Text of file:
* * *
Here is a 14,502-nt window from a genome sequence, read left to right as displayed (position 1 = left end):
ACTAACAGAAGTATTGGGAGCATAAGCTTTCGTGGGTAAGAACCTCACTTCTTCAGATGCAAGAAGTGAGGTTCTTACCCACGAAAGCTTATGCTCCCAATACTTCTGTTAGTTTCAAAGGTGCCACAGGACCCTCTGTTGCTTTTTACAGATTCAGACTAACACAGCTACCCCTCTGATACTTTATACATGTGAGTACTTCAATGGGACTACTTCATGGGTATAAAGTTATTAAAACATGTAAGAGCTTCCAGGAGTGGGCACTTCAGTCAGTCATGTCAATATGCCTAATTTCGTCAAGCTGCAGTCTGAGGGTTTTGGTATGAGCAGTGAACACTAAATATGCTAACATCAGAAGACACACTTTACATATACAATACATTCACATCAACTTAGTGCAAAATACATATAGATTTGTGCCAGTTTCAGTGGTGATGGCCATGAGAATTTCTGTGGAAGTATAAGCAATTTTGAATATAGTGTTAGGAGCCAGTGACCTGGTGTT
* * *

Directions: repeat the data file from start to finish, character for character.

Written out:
Here is a 14,502-nt window from a genome sequence, read left to right as displayed (position 1 = left end):
ACTAACAGAAGTATTGGGAGCATAAGCTTTCGTGGGTAAGAACCTCACTTCTTCAGATGCAAGAAGTGAGGTTCTTACCCACGAAAGCTTATGCTCCCAATACTTCTGTTAGTTTCAAAGGTGCCACAGGACCCTCTGTTGCTTTTTACAGATTCAGACTAACACAGCTACCCCTCTGATACTTTATACATGTGAGTACTTCAATGGGACTACTTCATGGGTATAAAGTTATTAAAACATGTAAGAGCTTCCAGGAGTGGGCACTTCAGTCAGTCATGTCAATATGCCTAATTTCGTCAAGCTGCAGTCTGAGGGTTTTGGTATGAGCAGTGAACACTAAATATGCTAACATCAGAAGACACACTTTACATATACAATACATTCACATCAACTTAGTGCAAAATACATATAGATTTGTGCCAGTTTCAGTGGTGATGGCCATGAGAATTTCTGTGGAAGTATAAGCAATTTTGAATATAGTGTTAGGAGCCAGTGACCTGGTGTT